François Burgat is a political scientist and Arabist, former director of the French Center for Archeology and Social Sciences in Sanaa (CEFAS 1997-2003). Burgat spoke about the role of the EU in Yemen and the responsibility of EU member states involved in the war.

Burgat noted that the conflict in Yemen has internationalized at regional and global levels. It is known locally in Yemen that the Houthis feel they have not obtained their fair share of power. Saleh suppressed the Houthi rebellion. It is important to say that pre-MBS Saudi Arabia, if not fully supported, has not moved against the Houthis heading for Sana’a. “Because the Houthis were going to diminish the importance of Mansour Hadi’s followers of Islah.”

Internally, more or less, with the activity of the Emiratis, there will be another front called North-South, in addition to Al-Qaeda whose central state is weak.
The internationalization of the conflict occurred in 2015 when the Saudis and Emaratis formed a coalition in Yemen. This was partly linked to MBS, who wanted to appear as a strong man. Saudi influence in Yemen is both financial and religious. The Emirati has joined a strange program. The UAE royal family was originally in Yemen and funded by the Marib Dam. Observers believe the Emiratis want to reclaim their empire which is larger than the tiny desert emirates. There is a kind of imperialist attitude present in the UAE from 2015 to the present day.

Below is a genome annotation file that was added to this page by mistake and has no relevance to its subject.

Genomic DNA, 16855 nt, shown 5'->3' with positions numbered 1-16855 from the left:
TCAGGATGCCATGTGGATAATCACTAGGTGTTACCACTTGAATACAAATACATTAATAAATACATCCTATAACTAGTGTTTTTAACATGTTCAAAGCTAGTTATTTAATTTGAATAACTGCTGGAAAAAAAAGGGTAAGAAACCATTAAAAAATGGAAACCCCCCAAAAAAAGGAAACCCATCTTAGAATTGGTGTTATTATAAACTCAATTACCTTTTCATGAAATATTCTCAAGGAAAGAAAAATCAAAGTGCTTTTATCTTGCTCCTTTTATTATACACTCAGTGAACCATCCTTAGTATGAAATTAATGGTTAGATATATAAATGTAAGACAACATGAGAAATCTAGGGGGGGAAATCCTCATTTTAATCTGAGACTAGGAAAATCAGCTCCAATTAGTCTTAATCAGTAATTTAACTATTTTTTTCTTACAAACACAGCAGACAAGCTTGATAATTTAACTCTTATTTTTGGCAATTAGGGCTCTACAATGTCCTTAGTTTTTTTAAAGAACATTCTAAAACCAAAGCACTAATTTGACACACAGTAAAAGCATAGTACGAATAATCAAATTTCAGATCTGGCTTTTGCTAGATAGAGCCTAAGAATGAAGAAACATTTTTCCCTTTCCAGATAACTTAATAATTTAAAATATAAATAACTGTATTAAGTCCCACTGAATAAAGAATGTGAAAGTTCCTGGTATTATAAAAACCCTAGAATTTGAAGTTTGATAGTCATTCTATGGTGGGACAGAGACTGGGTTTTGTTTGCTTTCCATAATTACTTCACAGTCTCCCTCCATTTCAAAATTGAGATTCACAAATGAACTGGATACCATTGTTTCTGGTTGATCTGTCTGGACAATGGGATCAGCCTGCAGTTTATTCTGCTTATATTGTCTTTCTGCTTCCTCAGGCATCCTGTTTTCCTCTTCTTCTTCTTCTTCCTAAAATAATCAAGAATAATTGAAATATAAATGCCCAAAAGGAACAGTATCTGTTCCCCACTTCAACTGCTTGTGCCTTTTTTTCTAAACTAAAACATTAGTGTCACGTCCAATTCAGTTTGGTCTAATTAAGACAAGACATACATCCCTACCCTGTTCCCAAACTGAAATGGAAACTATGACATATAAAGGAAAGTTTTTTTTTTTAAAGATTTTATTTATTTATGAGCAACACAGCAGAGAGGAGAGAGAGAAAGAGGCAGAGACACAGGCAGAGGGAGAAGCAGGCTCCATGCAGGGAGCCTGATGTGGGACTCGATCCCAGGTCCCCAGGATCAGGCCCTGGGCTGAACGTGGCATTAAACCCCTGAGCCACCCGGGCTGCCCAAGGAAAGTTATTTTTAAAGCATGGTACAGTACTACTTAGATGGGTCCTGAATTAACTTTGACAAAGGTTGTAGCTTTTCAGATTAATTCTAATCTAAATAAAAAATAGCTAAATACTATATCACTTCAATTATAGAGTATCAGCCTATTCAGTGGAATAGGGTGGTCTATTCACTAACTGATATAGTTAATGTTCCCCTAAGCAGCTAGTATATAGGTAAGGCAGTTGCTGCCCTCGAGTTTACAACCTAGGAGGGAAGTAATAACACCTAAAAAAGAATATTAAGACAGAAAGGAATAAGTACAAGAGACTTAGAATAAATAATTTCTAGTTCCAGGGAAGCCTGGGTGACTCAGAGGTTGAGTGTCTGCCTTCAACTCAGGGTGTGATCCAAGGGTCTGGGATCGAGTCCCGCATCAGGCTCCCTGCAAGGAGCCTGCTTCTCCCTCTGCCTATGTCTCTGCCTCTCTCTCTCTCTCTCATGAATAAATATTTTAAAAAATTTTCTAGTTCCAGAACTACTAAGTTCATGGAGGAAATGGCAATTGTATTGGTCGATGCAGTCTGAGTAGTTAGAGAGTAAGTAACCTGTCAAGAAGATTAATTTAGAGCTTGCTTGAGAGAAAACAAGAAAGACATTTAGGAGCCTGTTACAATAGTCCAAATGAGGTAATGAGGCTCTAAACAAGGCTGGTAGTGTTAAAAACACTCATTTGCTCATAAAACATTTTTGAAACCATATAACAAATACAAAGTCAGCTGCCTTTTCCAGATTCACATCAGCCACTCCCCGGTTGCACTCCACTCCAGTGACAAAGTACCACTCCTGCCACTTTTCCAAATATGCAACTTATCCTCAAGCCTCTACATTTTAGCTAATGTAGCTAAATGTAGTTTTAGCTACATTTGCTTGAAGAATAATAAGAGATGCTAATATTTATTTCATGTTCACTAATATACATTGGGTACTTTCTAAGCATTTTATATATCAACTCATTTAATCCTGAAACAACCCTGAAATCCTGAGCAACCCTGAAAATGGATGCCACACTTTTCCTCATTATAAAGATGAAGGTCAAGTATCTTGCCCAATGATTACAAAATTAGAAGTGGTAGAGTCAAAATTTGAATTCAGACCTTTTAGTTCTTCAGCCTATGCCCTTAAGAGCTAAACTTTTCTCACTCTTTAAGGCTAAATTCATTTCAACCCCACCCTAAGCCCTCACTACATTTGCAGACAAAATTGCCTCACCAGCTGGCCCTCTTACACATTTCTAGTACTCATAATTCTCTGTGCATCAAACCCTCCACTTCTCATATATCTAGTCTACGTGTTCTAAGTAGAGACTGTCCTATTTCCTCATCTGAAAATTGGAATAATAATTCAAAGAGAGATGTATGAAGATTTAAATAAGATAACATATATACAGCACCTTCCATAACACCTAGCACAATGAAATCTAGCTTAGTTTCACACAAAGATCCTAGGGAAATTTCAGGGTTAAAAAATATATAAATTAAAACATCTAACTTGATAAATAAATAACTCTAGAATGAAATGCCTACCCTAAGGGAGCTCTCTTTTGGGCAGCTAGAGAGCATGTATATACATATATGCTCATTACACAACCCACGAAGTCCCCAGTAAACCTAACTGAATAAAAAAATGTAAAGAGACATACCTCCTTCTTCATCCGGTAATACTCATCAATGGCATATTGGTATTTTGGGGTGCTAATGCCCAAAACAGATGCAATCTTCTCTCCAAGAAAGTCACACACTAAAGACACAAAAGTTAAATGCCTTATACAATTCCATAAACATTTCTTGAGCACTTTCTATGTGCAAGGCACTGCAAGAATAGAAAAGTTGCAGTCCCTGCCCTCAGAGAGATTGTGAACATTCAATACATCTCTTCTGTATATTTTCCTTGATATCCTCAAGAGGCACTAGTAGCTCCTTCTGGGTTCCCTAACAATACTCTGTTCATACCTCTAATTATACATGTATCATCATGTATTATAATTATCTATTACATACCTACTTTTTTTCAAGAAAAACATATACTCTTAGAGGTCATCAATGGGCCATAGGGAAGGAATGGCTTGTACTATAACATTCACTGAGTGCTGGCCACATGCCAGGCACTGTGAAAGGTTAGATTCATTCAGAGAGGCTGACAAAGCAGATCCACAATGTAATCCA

He concluded that the EU and the US supported the Saudi-Emirati coalition in Yemen for two reasons; one is that they have money to buy weapons and the second is that Saudi Arabia and the United Arab Emirates are associated with a regional bloc which was anti-revolutionary after the Arab Spring. It also includes Tunisia, Egypt and Libya, which meets the expectations of some of the regimes in Europe which have right-wing ideology.

“The maritime embargo imposed on the North is the main reason for the humanitarian catastrophe in Yemen today.”

Hans Lammerant, is a lawyer and researcher at the Belgian organization for peace Vredesactie (Peace Action). He shed light on the arms trade based on his involvement in strategic litigation against arms exports. “The reality is that Saudi Arabia and other countries began to intervene in Yemen from 2015, and the truth is that these countries would not do so without being able to re-energize their military capacities through international trade” , he noted.

“Saudi Arabia has a military budget similar to that of Russia and the UK, but the big difference is that Russia mainly has an internal military industry, while Saudi Arabia needs to resourcing its military from outside. , which means that the countries that sell them arms have great influence over them and greater responsibility.

Lammerant noted that when looking at arms sales to Saudi Arabia and the United Arab Emirates, which are the two main military players in Yemen, their arms come from the UK, France and the United States. In addition, some parts of combat aircraft used during the war are manufactured in France, Spain and the United Kingdom, and the selling countries still play a role in the maintenance of these aircraft. The Saudi pilots were trained in the UK, he added.

He concluded that the current form of the blockade violated international humanitarian law.

There was general agreement among speakers that there is no military solution to the conflict in Yemen and that only Yemenis can achieve a settlement of the ongoing conflict without international intervention.

The webinar is part of Euro-Med Monitors’ efforts to highlight the ongoing conflict in Yemen, which in recent days has claimed the lives of hundreds of Yemenis following the outbreak of fighting around M’arib. This is part of Euro-Med Monitor’s job to denounce parties to the conflict and come up with a plan to bring peace to Yemen, which has been at war for years.